Memo to media: New Brookings study does NOT model Waxman-Markey, and, contrary to the Washington Times, it finds strong climate action would NOT hurt the economy

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"Memo to media: New Brookings study does NOT model Waxman-Markey, and, contrary to the Washington Times, it finds strong climate action would NOT hurt the economy"

Less than a postage stamp a day.  That’s what it will cost the average American to cut US greenhouse gases 83% in four decades and give the world a chance of avoiding catastrophic global warming while jumpstarting the transition to a clean energy economy.

The right wing likes to take economic analyses that don’t model the House clean energy and climate bill and then misrepresent the results to attack the bill — see, for instance, Exclusive: MIT Professor says GOP, Weekly Standard “misrepresentation” of his April 2007 study to project costs for Waxman-Markey is “inappropriate,” “silly” and “just wrong.”

The latest hit job is by The Washington Times, which abuses a new study by Brookings in a piece whose headline is exactly backwards, “Study: Cap and trade would hurt economy.”  You can see for yourself the devastating economic harm that Brookings projects strong climate policy would cause:

brookings-study

Yes, you need a magnifying glass to find any impact on GDP growth for decades.

Now, Brookings could not be clearer that the study doesn’t model Waxman-Markey.  Note the very first bullet point of its presentation on the study Monday (here):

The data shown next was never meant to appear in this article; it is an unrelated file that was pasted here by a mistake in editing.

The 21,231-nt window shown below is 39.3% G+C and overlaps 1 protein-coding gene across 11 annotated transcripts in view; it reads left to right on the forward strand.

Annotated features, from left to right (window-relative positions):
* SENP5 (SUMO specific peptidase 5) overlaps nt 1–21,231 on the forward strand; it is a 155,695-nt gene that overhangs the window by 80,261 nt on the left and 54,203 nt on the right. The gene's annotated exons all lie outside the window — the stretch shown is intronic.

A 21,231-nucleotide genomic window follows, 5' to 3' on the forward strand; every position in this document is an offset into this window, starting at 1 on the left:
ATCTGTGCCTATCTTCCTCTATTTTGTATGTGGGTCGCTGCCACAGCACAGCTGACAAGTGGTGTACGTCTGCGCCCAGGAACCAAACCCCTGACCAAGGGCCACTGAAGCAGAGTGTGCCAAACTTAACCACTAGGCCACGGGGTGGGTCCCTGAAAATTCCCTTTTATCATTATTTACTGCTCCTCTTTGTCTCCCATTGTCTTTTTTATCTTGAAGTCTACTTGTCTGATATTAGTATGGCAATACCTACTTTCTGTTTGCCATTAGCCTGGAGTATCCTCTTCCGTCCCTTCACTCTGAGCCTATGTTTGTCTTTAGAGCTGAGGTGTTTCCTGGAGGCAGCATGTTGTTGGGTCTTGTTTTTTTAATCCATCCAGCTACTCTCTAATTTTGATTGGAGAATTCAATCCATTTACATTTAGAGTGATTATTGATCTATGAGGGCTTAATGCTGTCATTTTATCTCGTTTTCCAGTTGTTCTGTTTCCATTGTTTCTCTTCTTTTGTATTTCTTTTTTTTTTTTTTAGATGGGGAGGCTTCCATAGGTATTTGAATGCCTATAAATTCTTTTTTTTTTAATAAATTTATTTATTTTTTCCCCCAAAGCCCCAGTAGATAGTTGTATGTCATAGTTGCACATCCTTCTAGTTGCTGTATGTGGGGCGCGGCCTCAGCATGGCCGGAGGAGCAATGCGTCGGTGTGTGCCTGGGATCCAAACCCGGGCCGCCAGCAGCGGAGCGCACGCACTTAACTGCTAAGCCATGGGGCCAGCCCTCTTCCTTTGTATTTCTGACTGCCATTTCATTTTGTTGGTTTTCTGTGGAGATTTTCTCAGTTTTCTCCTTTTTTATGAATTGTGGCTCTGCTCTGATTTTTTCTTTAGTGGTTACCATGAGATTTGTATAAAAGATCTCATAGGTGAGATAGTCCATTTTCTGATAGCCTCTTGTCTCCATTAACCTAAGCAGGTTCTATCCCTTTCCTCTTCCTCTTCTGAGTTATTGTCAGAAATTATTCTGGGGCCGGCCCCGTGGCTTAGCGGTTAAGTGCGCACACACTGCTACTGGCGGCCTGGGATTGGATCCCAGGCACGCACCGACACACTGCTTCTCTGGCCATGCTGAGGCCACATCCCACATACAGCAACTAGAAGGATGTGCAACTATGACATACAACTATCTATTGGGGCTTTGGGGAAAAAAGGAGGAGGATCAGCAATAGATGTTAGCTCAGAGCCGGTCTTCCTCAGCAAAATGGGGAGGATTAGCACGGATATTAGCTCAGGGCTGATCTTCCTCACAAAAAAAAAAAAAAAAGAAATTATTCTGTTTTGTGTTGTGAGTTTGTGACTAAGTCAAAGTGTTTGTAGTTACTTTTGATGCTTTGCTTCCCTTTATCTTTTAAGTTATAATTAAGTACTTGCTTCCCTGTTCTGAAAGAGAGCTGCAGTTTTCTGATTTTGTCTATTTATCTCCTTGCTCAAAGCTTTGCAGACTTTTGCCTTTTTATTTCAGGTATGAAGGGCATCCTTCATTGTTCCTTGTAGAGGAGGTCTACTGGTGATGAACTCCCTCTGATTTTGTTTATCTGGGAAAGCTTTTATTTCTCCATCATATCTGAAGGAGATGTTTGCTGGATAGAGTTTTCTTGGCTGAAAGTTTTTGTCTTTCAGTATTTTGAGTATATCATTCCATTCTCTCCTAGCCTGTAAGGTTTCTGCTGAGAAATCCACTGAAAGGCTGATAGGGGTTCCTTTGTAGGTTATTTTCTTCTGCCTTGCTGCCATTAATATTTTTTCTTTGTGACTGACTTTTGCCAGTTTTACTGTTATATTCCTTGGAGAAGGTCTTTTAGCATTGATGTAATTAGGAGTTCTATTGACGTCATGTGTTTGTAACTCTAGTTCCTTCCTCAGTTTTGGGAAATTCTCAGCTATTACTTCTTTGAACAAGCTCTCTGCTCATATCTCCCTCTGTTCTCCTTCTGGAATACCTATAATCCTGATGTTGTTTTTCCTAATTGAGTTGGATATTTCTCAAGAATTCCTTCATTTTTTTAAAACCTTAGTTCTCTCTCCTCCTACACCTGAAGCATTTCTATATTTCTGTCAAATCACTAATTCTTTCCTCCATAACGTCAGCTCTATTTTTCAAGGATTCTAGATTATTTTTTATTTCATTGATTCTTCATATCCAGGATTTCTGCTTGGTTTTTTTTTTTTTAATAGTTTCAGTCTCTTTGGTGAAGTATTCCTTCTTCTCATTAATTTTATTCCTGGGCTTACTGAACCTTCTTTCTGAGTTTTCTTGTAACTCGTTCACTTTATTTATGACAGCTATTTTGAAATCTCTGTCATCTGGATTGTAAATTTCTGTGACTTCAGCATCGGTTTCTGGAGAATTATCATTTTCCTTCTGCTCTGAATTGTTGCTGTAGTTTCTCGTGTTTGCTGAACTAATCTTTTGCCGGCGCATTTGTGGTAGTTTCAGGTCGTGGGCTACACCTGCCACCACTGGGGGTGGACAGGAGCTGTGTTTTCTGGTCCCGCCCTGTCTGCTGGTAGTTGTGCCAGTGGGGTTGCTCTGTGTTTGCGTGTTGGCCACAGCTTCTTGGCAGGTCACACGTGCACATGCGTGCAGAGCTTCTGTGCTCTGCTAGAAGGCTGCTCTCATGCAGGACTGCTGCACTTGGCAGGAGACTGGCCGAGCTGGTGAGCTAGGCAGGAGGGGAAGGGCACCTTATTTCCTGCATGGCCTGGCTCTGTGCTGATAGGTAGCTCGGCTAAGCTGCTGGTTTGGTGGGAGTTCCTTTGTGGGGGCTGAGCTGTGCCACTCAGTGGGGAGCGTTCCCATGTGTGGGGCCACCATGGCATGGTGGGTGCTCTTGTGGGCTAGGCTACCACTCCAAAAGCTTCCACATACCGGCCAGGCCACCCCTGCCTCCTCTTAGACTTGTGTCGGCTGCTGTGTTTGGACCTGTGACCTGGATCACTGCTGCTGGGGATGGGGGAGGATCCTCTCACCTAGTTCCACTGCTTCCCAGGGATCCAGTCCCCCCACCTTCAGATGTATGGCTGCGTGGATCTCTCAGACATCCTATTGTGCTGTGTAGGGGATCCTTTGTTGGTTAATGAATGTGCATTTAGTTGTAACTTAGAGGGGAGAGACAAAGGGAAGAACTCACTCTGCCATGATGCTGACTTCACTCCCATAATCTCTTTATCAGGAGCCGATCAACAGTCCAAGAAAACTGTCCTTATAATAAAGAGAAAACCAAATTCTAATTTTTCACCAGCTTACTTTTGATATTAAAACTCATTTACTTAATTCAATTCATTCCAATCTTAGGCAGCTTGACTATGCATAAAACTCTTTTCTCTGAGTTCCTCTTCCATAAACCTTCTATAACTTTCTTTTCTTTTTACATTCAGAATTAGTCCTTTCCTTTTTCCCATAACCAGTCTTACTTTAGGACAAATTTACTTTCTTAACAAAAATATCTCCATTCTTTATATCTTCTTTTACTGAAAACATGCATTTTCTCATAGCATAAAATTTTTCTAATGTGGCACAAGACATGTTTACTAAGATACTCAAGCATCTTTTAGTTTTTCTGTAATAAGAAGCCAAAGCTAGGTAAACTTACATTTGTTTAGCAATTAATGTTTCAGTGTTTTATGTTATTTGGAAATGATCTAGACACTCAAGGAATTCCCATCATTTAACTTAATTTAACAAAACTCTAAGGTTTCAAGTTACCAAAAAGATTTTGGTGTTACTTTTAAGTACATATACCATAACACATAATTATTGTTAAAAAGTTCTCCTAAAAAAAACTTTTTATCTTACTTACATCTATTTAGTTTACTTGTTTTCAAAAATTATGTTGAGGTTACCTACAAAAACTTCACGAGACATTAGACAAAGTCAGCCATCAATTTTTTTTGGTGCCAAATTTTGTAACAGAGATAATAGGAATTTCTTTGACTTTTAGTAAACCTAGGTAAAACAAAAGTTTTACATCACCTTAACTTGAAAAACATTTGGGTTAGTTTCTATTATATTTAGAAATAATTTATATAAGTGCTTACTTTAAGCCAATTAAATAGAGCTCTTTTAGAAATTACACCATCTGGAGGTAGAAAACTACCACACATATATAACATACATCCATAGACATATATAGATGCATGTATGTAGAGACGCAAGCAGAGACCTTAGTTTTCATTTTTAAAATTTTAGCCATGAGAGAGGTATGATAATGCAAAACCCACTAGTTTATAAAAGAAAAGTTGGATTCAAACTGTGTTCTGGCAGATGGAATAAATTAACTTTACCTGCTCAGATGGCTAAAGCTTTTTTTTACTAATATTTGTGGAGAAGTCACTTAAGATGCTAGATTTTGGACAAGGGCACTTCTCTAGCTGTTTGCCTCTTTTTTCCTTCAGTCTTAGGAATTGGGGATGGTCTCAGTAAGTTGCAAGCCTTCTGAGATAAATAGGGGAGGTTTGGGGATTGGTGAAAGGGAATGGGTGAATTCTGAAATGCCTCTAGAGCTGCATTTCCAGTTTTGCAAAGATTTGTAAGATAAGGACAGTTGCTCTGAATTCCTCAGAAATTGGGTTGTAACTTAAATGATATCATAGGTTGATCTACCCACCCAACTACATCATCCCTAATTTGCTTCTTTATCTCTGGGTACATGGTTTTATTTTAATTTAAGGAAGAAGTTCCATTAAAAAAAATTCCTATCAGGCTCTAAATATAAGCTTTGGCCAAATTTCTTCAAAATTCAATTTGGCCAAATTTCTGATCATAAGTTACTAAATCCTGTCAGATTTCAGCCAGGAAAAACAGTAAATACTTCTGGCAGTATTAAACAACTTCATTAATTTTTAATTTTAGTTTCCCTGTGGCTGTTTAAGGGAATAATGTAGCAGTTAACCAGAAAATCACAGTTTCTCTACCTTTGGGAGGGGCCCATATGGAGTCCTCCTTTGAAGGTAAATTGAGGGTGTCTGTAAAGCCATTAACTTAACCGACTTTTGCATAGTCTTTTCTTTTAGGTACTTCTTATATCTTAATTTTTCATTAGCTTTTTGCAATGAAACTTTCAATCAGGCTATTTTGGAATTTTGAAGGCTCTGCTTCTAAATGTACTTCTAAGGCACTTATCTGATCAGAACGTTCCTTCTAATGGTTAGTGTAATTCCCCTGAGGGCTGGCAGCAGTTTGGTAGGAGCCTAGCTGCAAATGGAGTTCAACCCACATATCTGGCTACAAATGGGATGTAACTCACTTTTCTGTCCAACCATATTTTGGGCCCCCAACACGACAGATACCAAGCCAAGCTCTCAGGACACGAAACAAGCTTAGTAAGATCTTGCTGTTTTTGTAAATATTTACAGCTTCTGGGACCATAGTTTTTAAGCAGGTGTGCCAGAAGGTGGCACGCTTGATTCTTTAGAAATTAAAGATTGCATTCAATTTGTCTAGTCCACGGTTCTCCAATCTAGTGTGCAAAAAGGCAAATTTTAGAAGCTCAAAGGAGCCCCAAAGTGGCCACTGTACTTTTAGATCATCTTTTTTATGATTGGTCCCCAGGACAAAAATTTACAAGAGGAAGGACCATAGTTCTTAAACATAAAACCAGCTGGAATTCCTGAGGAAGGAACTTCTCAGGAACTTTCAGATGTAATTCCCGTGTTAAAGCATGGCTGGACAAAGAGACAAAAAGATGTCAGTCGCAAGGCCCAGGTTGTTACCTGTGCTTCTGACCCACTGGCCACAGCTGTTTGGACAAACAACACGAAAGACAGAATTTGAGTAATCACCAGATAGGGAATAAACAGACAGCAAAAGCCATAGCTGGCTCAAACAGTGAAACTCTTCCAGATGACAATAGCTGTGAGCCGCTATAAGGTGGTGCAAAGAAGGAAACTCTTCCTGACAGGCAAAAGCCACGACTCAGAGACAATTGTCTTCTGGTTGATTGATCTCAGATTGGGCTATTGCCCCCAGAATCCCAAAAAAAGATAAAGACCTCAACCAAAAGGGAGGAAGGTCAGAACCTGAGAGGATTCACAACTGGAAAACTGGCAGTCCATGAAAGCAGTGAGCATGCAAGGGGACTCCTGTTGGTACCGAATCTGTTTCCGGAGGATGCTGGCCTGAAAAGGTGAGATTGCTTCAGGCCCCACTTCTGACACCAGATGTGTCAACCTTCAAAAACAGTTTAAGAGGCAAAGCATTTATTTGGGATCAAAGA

Not an analysis of particular bills.

The study models a variety of scenarios, centered around a 20% cut in U.S. energy-related carbon dioxide emissions by 2020, 40% by 2040, and 83% by 2050

But it doesn’t look at the various clean energy provisions in the bill (or in the stimulus, for that matter).  It doesn’t model any of the cost containment provisions of the bill.  It just looks at brute-force emissions reductions over time similar to what Obama and Waxman-Markey propose.  And that’s probably why Brookings predicts a rather absurdly high price for CO2 permits in 2020 — $50 a ton, which is double CBO’s projection and triple EPA’s!

Even so, as the Brookings graph above shows that the bill’s impact on the economy is negligible — and Brookings assumes no offsets whatsoever.  The 83% reduction by 2050 is achieved through domestic emissions reductions and with no noticeable economic impact.

But how does The Washington Times spin this as harmful to the economy?  Here is their lede paragraph:

The Brookings Institution on Monday said cap-and-trade legislation to reduce carbon dioxide emissions would lower the nation’s gross domestic product in 2050 by 2.5 percent, compared with levels it would reach if the legislation is not implemented.